Bittersweet graduation after loss, rebuilding

Jekope Maiono (40), who has fostered the development of sevens in Dunedin, prepares to graduate...
Jekope Maiono (40), who has fostered the development of sevens in Dunedin, prepares to graduate from the University of Otago today. PHOTO: LINDA ROBERTSON
For Jekope Maiono, the sadness of family loss and the satisfaction of success will mean a bittersweet graduation from the University of Otago today.

After gaining bachelor of commerce in management from the University of Otago in 2017, he undertook studies for a master’s degree in sustainable business.

He will graduate with that second degree in a ceremony at the Dunedin Town Hall today.

His studies were first interrupted when his son, Aseri (now 3), required a heart operation.

Aseri spent three months in care, including at Starship Hospital in Auckland.

Then, in July this year, as Mr Maiono was handing in his thesis, his 13-year-old daughter Anabella died from an aneurysm.

Since moving from Fiji to Otago in 2006, Mr Maiono has recently helped develop a new "Seafarers" sevens team at the Otago University Rugby Football Club.

He has also helped develop a new Dunedin sevens tournament, in collaboration with the Otago Rugby Union.

After gaining his first degree, he returned to Fijian village Vatulele, on the island of Cikobia, where he had grown up, for his mother’s funeral.

The village had been hit by three cyclones which had destroyed infrastructure, including the wharf on which the village relied for large boats to dock when bringing supplies.

He had since taken on the responsibility of securing the village's economic future, and last December began the rebuild.

"When my daughter passed away, it put things into perspective," he said.

"My daughter and my wife have always been my backbone."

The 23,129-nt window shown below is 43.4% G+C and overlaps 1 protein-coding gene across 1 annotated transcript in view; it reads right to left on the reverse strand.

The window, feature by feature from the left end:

Graduation brought its own challenges.

"I feel good but at the same time I’m sad that she is never going to be there.

"There will be triggers, for sure. It won’t be an easy day."

However, Mr Maiono will have the support of the village, wife Litia and sons Atu (10) and Aseri, his Elim Church family, and wider city community when he crosses the stage.

He has already received strong support, including from his family and the Otago rugby community.

"Rugby doesn’t discriminate. It’s universal, and that’s the best thing about rugby. And the rugby community in Dunedin is just awesome."

Mr Maiono first moved from Fiji to Lawrence in 2006, when he was 27.

He played rugby for the town club, and started working at Tuapeka Gold Print — where he still works 13 years later.

Next year and beyond, Mr Maiono will continue to work to rebuild Vatulele — "a huge job and a huge cost".

His continuing work to foster sevens, including coaching, had helped him deal with challenges in his family life.

"That’s something I can be proud of. It takes my mind off things."

He is comforted to know his daughter would have wanted him to complete his studies and help others.

And he still gains delight from sevens.

"Sevens is my happy place."


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